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Maths is not a subject in which I have much natural talent, which in practical terms means that my Maths teaching and curriculum have never been particularly inspiring. Having said that, this is, like sciences, a subject in which my children have all done well thus far (my eldest gained AS Maths, my second son an equivalent OU qualification as part of his Science degree, and my third son is planning to study the A level and possibly to degree level). My point is that my own lack of enthusiasm or ‘giftedness’ in Maths has not held them back at all, so don’t despair at teaching Maths if you are not too good at it yourself!  Maths is one of those subjects which is so central to the curriculum that there is an almost unlimited supply of on-line materials/courses/support for every level, from pre-school to A level at home. Really, you just have to choose your text/course and get on with it. If you feel you are explaining something badly, check on-line and get some help. This is actually one of the good things about home-ed: if there are gaps in your own knowledge in, say, grammar or Maths, you can make good those deficiencies whilst teaching your children. That seems reasonable enough, especially when you are talking about primary level education. If your child seems to be struggling at any point, looking online and find a different way of approaching the problem area can often clear things up. Sometimes, all that is needed is for a topic to be explained in a slightly different way for all to become clear. Don’t feel restricted by the course/book you are using as your base-programme: every resource has its limitations and in Maths in particular a fresh approach can really help (I don’t generally encourage the use of computer games during lesson times, but one of my sons mysteriously progressed with learning his times tables when, at the computer, he had to beat his personal best at shooting down rockets bearing the answers to multiplication questions…).



Early years Maths I think there is a general consensus that in the early, preparatory years (c ages 4-6), Maths is best taught with as many manipulatives as possible so that the child can visualise what is going on. Personally, I love Cuisinaire rods, though I am sure that being non-mathematically minded I don’t use them half as effectively as I could. But you don’t need anything expensive: anything a child can count (shells, buttons etc.) can be used not just for basic counting but for a host of other mathematical operations. You really don’t need to make any big investments at this stage. With just a few minutes work a day, and lots of conversation observing mathematical concepts during daily life together (especially when cooking!) you’ll find you have already made good inroads into the KS2 curriculum with plenty of counting, sorting, doubling, halving, shapes, measuring and so on.  If you want to follow an established curriculum, MEP Maths is free and effective, and is used by increasing numbers of home-educators. It can take you all the way through GCSE if you want to use it that far.  The year by year objectives from MEP could be used as a simple guide to what your child would typically be expected to know by the end of each year: Year 1, age 5-6 ; Year 2 , age 6-7 Alternatively, if you know the order in which you want to study topics but want some worksheets to practice on, try something like snappymaths  or primaryworksheets.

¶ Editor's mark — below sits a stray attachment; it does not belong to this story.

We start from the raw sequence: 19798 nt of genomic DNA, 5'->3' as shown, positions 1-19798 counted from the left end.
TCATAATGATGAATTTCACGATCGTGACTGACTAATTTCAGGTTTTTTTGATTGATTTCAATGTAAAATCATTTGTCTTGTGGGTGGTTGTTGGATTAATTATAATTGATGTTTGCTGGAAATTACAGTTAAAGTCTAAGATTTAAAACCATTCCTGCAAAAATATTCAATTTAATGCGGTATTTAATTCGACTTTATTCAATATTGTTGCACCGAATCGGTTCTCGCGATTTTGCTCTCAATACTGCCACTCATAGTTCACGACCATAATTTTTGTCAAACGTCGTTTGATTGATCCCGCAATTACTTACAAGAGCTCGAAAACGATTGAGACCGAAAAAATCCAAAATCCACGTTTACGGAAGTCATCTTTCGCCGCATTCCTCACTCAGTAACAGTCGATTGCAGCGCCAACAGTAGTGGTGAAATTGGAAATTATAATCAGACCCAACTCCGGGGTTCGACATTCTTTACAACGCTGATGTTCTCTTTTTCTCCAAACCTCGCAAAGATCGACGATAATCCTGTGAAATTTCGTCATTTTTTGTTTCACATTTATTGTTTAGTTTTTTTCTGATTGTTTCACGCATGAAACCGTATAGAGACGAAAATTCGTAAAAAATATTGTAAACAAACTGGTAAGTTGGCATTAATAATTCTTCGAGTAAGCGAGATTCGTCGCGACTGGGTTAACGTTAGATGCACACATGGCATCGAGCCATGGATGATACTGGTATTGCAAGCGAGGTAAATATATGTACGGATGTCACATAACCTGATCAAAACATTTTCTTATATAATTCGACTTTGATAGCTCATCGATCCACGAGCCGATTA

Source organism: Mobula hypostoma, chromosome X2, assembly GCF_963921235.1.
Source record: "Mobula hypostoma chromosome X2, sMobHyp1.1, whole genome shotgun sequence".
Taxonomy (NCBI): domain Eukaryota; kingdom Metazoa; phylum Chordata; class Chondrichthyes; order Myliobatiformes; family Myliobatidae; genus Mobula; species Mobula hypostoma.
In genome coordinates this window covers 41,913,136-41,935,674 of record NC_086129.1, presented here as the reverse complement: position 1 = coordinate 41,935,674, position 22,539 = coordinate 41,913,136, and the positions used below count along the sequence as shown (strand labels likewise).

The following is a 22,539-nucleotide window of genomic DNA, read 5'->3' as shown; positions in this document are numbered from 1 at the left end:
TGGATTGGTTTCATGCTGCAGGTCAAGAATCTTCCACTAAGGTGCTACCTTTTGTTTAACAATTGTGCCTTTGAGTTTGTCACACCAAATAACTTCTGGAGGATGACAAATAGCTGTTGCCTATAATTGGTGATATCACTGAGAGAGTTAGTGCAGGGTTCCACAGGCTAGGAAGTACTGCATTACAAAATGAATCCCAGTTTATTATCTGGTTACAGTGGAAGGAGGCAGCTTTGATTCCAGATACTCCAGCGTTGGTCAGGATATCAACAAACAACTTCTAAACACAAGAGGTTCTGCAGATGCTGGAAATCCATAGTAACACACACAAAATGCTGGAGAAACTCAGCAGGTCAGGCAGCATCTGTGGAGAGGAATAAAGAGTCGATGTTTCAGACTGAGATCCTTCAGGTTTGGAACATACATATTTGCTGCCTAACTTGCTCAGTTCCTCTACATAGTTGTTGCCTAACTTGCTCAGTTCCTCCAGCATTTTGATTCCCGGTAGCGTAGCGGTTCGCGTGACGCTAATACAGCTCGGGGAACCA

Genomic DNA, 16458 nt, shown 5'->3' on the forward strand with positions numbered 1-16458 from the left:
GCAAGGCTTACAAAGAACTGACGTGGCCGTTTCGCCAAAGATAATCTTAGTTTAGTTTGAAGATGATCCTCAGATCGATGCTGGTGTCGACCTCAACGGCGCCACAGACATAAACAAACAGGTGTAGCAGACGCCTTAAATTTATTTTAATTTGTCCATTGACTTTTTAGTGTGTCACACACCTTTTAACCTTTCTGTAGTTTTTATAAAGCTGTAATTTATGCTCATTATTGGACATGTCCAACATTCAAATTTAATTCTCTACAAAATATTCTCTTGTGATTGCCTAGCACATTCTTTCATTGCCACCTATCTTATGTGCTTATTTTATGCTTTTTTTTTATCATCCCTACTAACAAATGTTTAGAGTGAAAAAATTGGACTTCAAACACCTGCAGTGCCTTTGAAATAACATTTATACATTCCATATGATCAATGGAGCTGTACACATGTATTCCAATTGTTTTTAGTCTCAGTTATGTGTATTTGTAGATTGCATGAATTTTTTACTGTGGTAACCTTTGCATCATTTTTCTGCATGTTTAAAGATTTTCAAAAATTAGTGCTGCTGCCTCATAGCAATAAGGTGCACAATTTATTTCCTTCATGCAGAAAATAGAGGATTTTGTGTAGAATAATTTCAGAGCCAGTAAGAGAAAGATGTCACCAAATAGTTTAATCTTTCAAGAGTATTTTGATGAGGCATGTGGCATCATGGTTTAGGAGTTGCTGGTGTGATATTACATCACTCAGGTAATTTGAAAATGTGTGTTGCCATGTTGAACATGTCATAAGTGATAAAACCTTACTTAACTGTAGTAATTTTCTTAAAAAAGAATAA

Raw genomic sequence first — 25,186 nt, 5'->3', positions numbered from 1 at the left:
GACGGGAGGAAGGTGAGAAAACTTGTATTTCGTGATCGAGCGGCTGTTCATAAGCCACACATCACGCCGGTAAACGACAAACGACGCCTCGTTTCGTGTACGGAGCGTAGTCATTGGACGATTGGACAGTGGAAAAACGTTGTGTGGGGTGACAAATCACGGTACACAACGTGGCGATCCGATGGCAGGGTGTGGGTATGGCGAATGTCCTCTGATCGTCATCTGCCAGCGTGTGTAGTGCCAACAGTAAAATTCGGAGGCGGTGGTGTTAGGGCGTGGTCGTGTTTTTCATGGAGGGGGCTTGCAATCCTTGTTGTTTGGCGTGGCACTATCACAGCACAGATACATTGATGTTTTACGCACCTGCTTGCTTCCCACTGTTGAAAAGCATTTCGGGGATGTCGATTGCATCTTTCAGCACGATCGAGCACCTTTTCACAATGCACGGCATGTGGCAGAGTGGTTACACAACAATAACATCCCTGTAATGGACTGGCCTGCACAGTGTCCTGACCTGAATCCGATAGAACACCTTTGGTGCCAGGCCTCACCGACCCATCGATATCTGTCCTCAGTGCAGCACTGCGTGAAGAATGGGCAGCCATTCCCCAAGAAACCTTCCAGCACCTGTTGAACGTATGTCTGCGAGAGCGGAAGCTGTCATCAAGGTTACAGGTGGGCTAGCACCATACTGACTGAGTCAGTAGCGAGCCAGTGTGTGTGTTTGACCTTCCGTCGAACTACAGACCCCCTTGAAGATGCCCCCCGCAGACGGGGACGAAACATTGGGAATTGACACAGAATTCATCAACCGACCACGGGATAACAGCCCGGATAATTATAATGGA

Stage 1 (c 4-5) MATHS

 Number Work

Aim 1: To count to at least 20, or as far as child wants to.

This is mainly verbal. Count anything you can! Playing dice games is a good way to get a child counting the dots so he can play proper games such as dominoes and  ‘Ladybirds‘ (this has been a firm favourite here for years).

Aim 2:  To recognise and order numerals to 10 (or 20)

Label (or buy) some cards with the numbers 1-10. Place each next to the same number of objects (e.g. shells, beads – whatever the child likes). Use jigsaws and games to reinforce the connection between the number of objects and the written digit which represents it. When he knows the numbers well, have him order them – first 1-5, then 6-10, then all at once. If this is very easy, go through the process again with numbers to 20 (first teach the number, then have him order the cards). You can carry on with this process just making more cards as he learns more numbers. Also, you can vary the game by laying a row of cards in sequence but missing some out: give him the missing ones and let him put them in the correct places.